The Triumph of William McKinley: Why the Election of 1896 Still Matters
Karl Rove is famous for his role in modern political campaigns. Some people would find his writing a book about the campaign that elected Republican William McKinley over Democrat and Populist candidate William Jennings Bryan in 1896 disturbing.
It is difficult to separate this historical treatise from the life of its author. Curiously, despite the subtitle to this book, Karl Rove leaves to others to draw comparisons between this campaign and modern American elections.
The resulting book does raise points relevant to our own time. Gerrymandering, big money, obfuscating opponents’ records, primary politics, charges of government used for the wealthy, etc. were issues in 1895.
Rove points out that the winner of the 1872 election—and the ones in the following five elections—failed to receive a majority of the popular vote. In two elections, the winners even received fewer popular votes than the defeated candidates did. Grant's two elections were also problematic (1868, 1872) and the elections of 1876 and 1890 compare unfavorably to the circumstances in 2000.
William McKinley ran for president in 1895 having opposed silver and paper currency while supporting high tariffs on foreign imports, measures that worked against the common man. Traditional division of the opposition was impossible as both parties in opposition to the Republicans chose fiery, evangelical populist midwesterner William Jennings Bryan as their respective candidate.
Rove describes McKinley as a reserved intellectual and a genuine war hero. He was the last and among the youngest of the Civil War generation; that war's last great political veteran. He gave hundreds of speeches to earn the 1896 nomination as opposed to the favorite son candidacy that later worked for Woodrow Wilson and the least objectionable nominee strategy that succeeded for Warren G. Harding.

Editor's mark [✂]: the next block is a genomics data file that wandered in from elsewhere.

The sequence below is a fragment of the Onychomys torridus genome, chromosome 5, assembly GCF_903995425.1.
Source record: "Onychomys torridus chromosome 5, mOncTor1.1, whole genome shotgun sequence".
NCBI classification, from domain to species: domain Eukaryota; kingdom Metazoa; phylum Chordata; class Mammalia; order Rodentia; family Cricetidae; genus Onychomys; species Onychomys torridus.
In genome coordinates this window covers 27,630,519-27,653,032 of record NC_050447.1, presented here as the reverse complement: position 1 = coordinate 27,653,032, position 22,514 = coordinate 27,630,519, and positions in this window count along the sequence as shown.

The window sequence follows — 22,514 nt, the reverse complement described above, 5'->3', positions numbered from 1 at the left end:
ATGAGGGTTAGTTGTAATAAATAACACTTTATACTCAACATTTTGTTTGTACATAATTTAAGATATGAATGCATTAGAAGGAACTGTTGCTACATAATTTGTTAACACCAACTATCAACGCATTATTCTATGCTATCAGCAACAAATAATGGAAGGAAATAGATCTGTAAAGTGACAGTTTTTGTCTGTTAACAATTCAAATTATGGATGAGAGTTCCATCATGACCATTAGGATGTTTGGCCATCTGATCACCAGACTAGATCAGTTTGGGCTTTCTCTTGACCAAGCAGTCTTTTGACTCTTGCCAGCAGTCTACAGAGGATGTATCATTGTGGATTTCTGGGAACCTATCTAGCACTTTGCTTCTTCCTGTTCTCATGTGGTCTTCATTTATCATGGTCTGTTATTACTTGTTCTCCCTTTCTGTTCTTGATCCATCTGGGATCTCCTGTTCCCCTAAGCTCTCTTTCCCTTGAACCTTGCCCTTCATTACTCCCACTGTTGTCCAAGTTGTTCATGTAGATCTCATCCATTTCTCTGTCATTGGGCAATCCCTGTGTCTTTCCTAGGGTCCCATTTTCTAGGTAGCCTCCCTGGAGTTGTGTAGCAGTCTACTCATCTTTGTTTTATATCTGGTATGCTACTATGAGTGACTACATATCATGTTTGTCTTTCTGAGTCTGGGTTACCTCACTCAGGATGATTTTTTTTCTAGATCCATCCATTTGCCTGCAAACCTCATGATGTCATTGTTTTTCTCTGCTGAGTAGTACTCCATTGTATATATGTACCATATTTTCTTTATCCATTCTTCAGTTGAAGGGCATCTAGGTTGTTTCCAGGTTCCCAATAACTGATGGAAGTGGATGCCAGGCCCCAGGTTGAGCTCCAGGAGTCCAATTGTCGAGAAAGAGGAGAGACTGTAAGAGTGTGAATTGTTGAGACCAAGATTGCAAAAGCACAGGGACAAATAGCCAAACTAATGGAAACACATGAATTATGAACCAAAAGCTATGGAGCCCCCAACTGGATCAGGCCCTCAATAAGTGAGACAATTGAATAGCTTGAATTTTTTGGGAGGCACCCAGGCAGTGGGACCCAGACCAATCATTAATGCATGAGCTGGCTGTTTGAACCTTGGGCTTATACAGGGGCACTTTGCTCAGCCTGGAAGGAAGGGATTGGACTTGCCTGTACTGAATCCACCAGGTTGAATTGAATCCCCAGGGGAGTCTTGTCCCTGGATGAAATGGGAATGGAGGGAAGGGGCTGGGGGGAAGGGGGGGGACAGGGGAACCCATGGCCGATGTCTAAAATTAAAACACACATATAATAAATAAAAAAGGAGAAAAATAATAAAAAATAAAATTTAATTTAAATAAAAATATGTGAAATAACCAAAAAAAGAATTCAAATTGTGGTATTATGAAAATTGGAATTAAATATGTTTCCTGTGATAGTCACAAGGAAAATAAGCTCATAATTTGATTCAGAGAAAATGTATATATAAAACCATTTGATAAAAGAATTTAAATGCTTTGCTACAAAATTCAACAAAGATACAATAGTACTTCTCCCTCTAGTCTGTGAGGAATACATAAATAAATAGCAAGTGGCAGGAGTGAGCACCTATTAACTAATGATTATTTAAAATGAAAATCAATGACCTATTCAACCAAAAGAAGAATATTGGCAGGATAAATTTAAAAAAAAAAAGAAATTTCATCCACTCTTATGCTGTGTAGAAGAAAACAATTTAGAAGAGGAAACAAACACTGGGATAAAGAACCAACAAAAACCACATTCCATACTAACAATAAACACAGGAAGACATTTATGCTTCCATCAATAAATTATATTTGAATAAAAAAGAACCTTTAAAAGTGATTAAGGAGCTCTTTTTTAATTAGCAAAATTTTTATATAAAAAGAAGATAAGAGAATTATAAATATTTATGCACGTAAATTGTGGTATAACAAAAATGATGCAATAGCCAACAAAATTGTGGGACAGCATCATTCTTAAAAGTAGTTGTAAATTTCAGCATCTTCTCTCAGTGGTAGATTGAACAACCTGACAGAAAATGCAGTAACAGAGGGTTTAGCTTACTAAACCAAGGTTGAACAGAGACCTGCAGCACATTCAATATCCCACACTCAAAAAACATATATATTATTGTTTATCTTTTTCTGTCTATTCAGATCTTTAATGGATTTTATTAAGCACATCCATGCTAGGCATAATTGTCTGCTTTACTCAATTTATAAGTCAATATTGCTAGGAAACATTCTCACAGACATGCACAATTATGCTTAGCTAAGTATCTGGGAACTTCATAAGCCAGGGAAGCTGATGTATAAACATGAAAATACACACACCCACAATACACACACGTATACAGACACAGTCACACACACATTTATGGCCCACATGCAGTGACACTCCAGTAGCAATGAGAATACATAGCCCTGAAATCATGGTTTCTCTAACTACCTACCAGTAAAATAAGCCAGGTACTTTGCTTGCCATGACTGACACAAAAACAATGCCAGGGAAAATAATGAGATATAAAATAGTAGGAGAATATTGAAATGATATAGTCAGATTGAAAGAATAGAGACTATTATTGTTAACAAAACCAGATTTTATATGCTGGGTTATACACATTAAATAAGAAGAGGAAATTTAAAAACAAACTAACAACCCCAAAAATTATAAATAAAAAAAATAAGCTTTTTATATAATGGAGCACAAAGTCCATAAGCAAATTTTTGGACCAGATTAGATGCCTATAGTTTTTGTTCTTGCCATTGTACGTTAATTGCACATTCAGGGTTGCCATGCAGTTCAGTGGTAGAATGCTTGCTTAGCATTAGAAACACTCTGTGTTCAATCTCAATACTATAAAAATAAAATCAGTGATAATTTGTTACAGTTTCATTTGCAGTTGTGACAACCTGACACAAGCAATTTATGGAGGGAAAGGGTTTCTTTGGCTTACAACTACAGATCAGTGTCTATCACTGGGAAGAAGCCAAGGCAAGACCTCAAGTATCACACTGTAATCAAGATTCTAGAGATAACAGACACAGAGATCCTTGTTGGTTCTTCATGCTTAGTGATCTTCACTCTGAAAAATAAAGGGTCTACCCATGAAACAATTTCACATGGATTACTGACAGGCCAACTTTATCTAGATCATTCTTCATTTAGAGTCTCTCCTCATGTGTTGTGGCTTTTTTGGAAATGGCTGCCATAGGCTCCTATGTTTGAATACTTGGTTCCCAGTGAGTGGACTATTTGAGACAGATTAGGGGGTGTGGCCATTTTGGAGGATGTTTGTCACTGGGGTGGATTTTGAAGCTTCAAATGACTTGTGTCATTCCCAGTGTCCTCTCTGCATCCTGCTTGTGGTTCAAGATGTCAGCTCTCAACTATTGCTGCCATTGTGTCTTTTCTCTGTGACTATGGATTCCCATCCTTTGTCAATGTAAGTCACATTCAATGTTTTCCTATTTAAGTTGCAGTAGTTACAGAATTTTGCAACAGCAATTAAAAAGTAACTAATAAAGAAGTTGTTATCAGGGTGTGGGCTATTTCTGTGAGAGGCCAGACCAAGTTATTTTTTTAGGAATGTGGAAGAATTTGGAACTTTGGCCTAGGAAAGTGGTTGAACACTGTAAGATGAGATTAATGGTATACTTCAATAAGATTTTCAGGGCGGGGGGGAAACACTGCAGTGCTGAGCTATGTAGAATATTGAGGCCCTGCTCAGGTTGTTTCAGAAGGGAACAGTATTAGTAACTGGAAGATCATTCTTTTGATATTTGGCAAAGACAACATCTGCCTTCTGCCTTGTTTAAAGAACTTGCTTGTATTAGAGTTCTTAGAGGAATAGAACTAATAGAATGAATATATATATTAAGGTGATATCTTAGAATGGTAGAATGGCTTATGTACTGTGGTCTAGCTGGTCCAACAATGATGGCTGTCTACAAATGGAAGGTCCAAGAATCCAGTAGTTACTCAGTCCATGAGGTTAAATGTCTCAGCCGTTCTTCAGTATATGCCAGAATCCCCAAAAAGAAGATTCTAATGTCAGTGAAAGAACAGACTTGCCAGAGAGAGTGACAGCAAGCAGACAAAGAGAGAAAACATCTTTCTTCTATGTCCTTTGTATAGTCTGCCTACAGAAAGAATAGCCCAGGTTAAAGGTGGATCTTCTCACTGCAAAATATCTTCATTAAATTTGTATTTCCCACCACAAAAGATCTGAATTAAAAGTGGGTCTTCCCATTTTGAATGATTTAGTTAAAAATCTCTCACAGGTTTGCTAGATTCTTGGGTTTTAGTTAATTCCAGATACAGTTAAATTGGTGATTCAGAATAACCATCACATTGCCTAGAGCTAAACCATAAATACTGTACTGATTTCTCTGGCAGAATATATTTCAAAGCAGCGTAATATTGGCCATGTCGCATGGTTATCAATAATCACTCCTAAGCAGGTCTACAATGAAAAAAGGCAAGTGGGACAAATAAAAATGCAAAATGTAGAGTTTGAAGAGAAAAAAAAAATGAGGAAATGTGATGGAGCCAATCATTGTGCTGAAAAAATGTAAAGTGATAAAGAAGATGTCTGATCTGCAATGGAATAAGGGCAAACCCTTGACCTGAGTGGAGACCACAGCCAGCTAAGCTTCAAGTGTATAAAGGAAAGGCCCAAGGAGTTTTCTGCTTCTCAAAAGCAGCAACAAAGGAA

The Republican Party of his day had plenty of rebels and dissent but they came from career politicians. To become the GOP nominee, McKinley had to defeat the party bosses called the Combine. He traveled the country for support, and took the almost unheard of step of reaching out to the black vote beginning in 1892.
“McKinley’s campaign was organized and meticulous,” Rove writes and “both candidates knew the labor vote would deeply influence the election’s outcome, even decide key states.” McKinley had a decided advantage there over the agrarian Bryan and expanded upon his longstanding support for job protectionism. His campaign found huge success in campaigning to groups and in carefully articulated attacks on his opponent’s strength on the silver issue.
McKinley was also the last president before the legendary (or mythical) progressivism of Theodore Roosevelt and the real achievements of Woodrow Wilson. Rove argues, however, that McKinley's efforts to create a more inclusive, broader base would keep the Republicans largely in power for decades.
The Triumph of William McKinley provides a carefully worded outline of American national politics from 1876 to 1896 with a parallel history of McKinley’s tragic personal life and not always successful political career. He, for example, depended upon rich friends to bail him out of his personal financial troubles.
In the final chapter, the author lists the eight reasons that McKinley came from behind to defeat William Jennings Bryan, none of which include big money. Rove here educates any future political strategist on the power of planning, organization, and strategy, “the size and scope of past efforts to win the White House paled in comparison to that of the McKinley men.”
The political transitions from the Civil War to McKinley's time in this book sometimes lack clarity. Overall, however, The Triumph of William McKinley is not only readable but also engrossing, a rare relevant history of the mechanics of politics. It educates today's America about politics of another time that are important to understanding our own America and a past now almost completely lost to the public memory.